John Calvin, Sermons on Deuteronomy,
Second half of the 34th Sermon, pp. 228-230.
12 Keep the sabbath day to sanctify it, as the Lord thy God hath commanded thee.
13 Six days thou shalt labour, and do all thy work:
14 But the seventh day is the sabbath of the Lord thy God: in it thou shalt not do any work…
Now must we come to the second point: which is, that (as I have said already) that Sabbath day was a policy or order whereby to exercise the faithful in the service of God. For that day was ordained for men to assemble in, to hear the doctrine of the law preached, to communicate together with sacrifices, and to call upon the name of God. As touching these points, it belongs as well to us as to the people of old time. For albeit that the figure be ceased, (I mean the same that St. Paul speaks of in the epistle to the Colossians) yet notwithstanding, so much as concerns the order, continues still and has his use. And to what end serves this order? To assemble ourselves in the name of God. True it is that this ought to be done continually: howbeit for our infirmities sake, or rather by reason of our slothfulness, it is requisite that some one day should be chosen out. If we were as earnest in serving of God as we ought to be: we should not appoint one day in a week, only but every man ought to meet both morning and evening without law written, to be edified more and more by Gods word. And truly this exercise is more than needful for us, considering that we be so inclined to will, as there needs not anything to thrust us out of the way: and therefore it were expedient for us to come together daily in the name of God. But what? We see that men will scarce meet upon the Lord’s Day, and that most of them must be held to it as it were by force. Considering then that there is such infirmity in us: let us understand that this order was not made all only for the Jews, that they might have some day wherein to come together: but also for us, so as it belongs to us as well as to them.
But yet herewithall we have to mark, that this is not all: for it were a very slender order to have a rest of our hands and feet, and to go no further than so. What then? We must apply this rest to a higher purpose: we must refrain from our own business which might hinder us from the minding of Gods works: and we must call upon his name and exercise ourselves in his word. If we spend the Lord’s day in making good cheer, and in playing and gaming: is that a good honoring of God? Nay, is it not a mockery, yea and a very unhallowing of his name? Yes. But when the Shop windows are shut in on the Lord’s day, and men travel not as they do on other days: it is to the end we should have the more leisure and liberty to intend to the things that God commands: that is to wit, to be taught by his word, to meet together to make confession of our faith, to call upon his name, & to exercise ourselves in that use of his Sacraments. That is the purpose whereunto this order ought to serve us. But now let us see if those which name themselves Christians, discharge themselves as they ought to do. Behold, a great number think to have that Lord’s Day most free to follow their own business, & reserve that day for the same purpose, as though there were none other day for them to appoint upon of all the week long. And though the bell toll to bring them to the sermon, yet it seems unto them, that they have nothing else to do, but to think upon their business, and to cast up their accounts concerning this and that matter. Other some fall to gluttony, and shut up themselves in their houses, because they dare not show a manifest contempt in the open streets: but yet the Lord’s Day is to them but as a covert to shrink aside in from the Church of God. And hereby it appears what affection we have towards all Christianity, & towards that serving of God, seeing we make that thing an occasion of withdrawing ourselves further from God, which is given us for a help to bring us nearer unto him. And again, be we once gone astray: it serves to pull us quite and clean away. And is not that a devilish spite of men? Yet notwithstanding it is so common a thing, as is pity to see: and would God that examples were more rare and further of to be found. But that world sees how all things are unhallowed, insomuch that most folk have no regard at all of that using of that day, which was ordained to withdraw us from all earthly cares and affairs, that we might give ourselves wholly unto God.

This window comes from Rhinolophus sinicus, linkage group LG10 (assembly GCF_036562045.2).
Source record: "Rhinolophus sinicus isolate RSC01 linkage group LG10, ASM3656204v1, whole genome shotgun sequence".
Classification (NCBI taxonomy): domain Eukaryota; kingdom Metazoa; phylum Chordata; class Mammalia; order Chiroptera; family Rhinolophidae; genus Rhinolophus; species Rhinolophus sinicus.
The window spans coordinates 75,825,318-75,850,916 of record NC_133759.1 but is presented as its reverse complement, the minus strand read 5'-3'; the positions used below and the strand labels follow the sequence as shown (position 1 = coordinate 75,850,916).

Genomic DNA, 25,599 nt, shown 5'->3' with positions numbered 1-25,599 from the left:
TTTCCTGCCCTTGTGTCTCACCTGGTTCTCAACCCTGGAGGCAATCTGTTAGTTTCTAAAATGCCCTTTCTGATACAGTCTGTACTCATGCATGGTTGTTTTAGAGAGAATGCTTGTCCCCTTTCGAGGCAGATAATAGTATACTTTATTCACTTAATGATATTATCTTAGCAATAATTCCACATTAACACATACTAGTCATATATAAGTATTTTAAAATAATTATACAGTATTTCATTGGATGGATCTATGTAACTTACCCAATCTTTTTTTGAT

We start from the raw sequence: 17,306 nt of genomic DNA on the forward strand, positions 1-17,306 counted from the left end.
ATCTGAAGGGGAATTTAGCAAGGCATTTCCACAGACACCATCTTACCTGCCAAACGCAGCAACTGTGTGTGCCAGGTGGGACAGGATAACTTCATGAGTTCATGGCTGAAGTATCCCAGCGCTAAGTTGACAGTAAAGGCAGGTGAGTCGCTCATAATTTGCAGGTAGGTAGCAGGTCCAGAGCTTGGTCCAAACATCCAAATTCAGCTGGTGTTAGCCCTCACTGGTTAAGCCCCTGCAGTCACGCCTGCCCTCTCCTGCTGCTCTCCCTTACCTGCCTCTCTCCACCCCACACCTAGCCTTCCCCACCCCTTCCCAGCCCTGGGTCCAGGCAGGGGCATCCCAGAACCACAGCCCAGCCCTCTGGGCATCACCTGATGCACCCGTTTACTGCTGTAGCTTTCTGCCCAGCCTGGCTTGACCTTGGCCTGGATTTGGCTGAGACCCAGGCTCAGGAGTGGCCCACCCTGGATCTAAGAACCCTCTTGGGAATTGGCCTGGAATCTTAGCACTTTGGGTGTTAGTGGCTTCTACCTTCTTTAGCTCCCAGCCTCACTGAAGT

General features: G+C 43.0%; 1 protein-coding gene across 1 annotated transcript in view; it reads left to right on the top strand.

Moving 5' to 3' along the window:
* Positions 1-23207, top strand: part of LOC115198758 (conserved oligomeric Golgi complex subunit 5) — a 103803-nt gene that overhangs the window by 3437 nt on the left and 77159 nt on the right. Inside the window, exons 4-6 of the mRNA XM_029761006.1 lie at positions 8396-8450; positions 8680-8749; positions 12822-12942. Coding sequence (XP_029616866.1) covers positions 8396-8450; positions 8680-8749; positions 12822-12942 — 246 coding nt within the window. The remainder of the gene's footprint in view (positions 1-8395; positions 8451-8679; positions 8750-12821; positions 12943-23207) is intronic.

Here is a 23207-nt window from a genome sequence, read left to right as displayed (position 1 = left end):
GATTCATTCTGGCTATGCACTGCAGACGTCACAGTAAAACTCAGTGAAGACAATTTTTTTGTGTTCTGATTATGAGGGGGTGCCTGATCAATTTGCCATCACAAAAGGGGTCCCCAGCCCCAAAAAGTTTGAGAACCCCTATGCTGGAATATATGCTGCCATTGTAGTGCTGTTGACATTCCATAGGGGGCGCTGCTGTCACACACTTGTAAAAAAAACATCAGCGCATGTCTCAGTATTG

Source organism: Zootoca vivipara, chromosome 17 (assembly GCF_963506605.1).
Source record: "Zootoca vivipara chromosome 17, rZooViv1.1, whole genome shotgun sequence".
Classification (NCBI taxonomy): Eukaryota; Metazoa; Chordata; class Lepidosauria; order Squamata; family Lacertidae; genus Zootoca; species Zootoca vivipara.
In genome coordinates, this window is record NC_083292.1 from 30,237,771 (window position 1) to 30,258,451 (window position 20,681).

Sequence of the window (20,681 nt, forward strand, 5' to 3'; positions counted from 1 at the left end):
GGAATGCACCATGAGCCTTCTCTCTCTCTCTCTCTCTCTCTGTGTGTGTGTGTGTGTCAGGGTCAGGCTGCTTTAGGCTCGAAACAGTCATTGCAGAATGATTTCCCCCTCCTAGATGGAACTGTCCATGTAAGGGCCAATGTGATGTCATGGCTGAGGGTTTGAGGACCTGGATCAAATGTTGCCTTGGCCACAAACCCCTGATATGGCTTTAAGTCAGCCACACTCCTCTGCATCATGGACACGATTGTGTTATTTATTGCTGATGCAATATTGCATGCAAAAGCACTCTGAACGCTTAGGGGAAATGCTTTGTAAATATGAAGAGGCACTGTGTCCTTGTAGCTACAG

Furthermore we must understand, that the Lord’s Day was not appointed all only to the hearing of Sermons: but to the end we should apply the rest of the time to the praying of God. Yea verily. For although he feed us every day: yet do we not mind his gracious benefits sufficiently to magnify them. Indeed it were a poor thing if we minded not God’s benefits but upon the Lord’s Day: But because we be occupied too much about our own affairs on the other days, therefore we be not so much given to serve God in them, as upon the day which is assigned wholly thereunto. The Lord’s Day then must serve us for a tower to mount up into, to view God’s works a far of, as a time wherein we have nothing to let us or to keep us occupied, but that we may employ all our wits to consider the benefits and gracious gifts that he has bestowed upon us. And if we can put this thing well in use (that is to say, if we can consider God’s works), upon the Lord’s Day, surely we shall be the more given unto it all the rest of the week after, and the minding thereof will as it were fashion and polish us beforehand, so as our musing upon his works long before to the intent we may know how to fare the better by them, will lead us to yield thanks unto our God upon the Monday and all the week after. But if the Lord’s Day be spent not only in games & past times full of vanity, but also in things quite contrary to God, so as men think they have not kept holy the Lord’s Day, except God be offended diverse ways: if the holy order which God ordained to bring us to him, be broken after that fashion: is it any wonder though men play the beasts all the week after? What is to be done then? Let us assure ourselves that it not enough for us to go to some Sermon upon the Lord’s Day, to receive some good instruction & to call upon the name of God: but we must also digest the same things, and bend all our wits to consider the gracious things that God has done for us: and by that means we must frame ourselves to the things that may lead us to our God, without further travel on Monday or of all the week after. And to the intent we may not do aught else than record; things by good leisure, which we had learned before: let our minds be discharged of all things that may hinder us, or pluck us back from the considering of God’s works. Thus you see what the order is which we must keep at this day. It is not to keep the ceremony so straight as it was under the bondage of the law: for we have not the figure or shadow any more. But it serves to call us together, that we may be inured according to our infirmity, to apply ourselves the better to the serving of God, and to dedicate that day wholly unto him, so as we may be utterly withdrawn from the world, and the same may stand us instead all the rest of the week, as I said before.